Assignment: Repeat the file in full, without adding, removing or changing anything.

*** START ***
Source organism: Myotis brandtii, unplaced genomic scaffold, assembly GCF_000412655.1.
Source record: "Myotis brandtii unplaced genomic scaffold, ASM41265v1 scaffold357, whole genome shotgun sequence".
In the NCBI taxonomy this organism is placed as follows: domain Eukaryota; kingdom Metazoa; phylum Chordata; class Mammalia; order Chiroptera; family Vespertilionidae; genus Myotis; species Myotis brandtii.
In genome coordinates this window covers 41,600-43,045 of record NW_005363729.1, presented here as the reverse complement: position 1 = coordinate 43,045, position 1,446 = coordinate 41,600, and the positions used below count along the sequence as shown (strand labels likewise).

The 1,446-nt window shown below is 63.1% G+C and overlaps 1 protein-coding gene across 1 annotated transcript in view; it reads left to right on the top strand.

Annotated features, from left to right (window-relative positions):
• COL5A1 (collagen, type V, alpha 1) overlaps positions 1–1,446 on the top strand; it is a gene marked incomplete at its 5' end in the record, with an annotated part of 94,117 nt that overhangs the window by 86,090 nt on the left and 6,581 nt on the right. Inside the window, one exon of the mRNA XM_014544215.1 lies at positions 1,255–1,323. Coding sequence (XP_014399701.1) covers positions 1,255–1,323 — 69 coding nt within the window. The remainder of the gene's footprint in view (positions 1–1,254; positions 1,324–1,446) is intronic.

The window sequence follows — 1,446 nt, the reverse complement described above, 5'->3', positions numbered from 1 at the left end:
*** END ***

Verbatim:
Source organism: Myotis brandtii, unplaced genomic scaffold, assembly GCF_000412655.1.
Source record: "Myotis brandtii unplaced genomic scaffold, ASM41265v1 scaffold357, whole genome shotgun sequence".
In the NCBI taxonomy this organism is placed as follows: domain Eukaryota; kingdom Metazoa; phylum Chordata; class Mammalia; order Chiroptera; family Vespertilionidae; genus Myotis; species Myotis brandtii.
In genome coordinates this window covers 41,600-43,045 of record NW_005363729.1, presented here as the reverse complement: position 1 = coordinate 43,045, position 1,446 = coordinate 41,600, and the positions used below count along the sequence as shown (strand labels likewise).

The 1,446-nt window shown below is 63.1% G+C and overlaps 1 protein-coding gene across 1 annotated transcript in view; it reads left to right on the top strand.

Annotated features, from left to right (window-relative positions):
• COL5A1 (collagen, type V, alpha 1) overlaps positions 1–1,446 on the top strand; it is a gene marked incomplete at its 5' end in the record, with an annotated part of 94,117 nt that overhangs the window by 86,090 nt on the left and 6,581 nt on the right. Inside the window, one exon of the mRNA XM_014544215.1 lies at positions 1,255–1,323. Coding sequence (XP_014399701.1) covers positions 1,255–1,323 — 69 coding nt within the window. The remainder of the gene's footprint in view (positions 1–1,254; positions 1,324–1,446) is intronic.

The window sequence follows — 1,446 nt, the reverse complement described above, 5'->3', positions numbered from 1 at the left end: